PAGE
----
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Changing focus

Discussion in 'Lawn Mowing' started by jaclawn, May 6, 2000.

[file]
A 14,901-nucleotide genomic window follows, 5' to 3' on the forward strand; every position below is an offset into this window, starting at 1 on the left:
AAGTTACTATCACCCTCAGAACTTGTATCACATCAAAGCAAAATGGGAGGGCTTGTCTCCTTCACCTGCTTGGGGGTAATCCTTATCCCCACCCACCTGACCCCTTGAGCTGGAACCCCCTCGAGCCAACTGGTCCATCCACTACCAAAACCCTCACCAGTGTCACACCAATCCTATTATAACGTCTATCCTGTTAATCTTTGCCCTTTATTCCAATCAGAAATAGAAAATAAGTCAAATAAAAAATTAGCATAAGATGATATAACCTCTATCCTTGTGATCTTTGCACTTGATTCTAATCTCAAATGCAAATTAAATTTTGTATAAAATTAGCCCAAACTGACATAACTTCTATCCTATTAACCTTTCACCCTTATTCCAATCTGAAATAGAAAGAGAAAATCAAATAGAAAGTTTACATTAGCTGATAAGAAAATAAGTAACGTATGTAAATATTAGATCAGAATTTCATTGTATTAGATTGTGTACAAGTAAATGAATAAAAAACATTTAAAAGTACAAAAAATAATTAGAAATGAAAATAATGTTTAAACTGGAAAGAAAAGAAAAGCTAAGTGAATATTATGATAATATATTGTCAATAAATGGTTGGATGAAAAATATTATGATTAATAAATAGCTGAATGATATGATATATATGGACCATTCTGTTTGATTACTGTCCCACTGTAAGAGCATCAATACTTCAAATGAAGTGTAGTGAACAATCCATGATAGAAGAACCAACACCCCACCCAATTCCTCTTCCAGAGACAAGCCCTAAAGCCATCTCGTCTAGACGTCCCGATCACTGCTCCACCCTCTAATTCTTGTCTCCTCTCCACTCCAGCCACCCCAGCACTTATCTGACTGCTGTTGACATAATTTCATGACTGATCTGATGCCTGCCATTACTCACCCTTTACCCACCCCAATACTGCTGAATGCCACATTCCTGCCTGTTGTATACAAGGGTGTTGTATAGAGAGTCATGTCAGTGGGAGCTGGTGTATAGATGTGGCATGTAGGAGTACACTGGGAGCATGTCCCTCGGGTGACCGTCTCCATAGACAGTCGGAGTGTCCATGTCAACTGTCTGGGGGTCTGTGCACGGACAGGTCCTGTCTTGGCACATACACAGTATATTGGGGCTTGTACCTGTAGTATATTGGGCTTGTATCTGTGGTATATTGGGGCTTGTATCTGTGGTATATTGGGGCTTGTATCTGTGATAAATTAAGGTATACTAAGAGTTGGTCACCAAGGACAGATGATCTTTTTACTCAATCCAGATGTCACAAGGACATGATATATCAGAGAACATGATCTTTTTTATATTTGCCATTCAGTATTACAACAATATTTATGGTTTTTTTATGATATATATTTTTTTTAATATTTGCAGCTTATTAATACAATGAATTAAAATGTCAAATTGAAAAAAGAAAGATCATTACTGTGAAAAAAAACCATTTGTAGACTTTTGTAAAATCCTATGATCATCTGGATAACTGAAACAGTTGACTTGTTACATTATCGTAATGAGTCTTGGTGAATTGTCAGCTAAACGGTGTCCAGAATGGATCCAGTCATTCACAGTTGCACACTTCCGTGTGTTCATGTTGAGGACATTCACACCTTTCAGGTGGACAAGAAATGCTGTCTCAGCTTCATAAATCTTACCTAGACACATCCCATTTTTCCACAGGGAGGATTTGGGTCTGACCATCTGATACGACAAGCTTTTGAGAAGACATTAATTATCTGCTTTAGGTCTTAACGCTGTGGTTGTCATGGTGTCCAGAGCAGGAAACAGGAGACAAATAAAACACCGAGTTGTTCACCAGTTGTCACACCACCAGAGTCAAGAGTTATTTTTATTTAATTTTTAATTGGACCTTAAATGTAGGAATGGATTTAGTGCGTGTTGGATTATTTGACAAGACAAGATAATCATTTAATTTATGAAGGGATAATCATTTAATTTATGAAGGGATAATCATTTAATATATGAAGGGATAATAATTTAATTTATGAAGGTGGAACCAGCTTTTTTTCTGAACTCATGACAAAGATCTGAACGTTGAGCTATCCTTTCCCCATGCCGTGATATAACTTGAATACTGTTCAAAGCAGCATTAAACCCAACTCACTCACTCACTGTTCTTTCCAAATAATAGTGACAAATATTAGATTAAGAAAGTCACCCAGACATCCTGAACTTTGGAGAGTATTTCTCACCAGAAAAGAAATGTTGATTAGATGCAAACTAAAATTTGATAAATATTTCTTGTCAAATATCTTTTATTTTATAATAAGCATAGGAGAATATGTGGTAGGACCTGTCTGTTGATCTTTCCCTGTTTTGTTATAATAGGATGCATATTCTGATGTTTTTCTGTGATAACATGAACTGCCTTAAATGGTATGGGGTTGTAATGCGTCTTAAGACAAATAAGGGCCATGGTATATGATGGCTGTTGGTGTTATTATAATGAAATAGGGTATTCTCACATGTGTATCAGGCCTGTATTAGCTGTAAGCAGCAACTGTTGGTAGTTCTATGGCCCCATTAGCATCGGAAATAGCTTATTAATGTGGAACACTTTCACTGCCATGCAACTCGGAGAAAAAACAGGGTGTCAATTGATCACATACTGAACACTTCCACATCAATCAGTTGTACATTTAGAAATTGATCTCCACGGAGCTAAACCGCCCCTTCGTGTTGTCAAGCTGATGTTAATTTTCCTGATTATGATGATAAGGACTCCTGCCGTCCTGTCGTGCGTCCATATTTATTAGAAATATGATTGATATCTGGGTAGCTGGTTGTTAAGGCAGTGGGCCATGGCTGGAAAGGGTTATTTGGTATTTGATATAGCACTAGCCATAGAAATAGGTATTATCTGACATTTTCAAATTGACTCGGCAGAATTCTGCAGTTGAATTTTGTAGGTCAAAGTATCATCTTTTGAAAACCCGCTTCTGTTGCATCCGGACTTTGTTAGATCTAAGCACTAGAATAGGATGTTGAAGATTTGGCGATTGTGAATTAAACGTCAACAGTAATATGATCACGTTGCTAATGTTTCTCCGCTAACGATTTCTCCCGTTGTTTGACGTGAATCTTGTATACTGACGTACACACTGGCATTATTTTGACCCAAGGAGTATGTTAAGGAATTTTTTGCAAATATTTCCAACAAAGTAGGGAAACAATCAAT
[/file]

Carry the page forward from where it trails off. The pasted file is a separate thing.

1. jaclawn

    jaclawn LawnSite Senior Member
    Posts: 490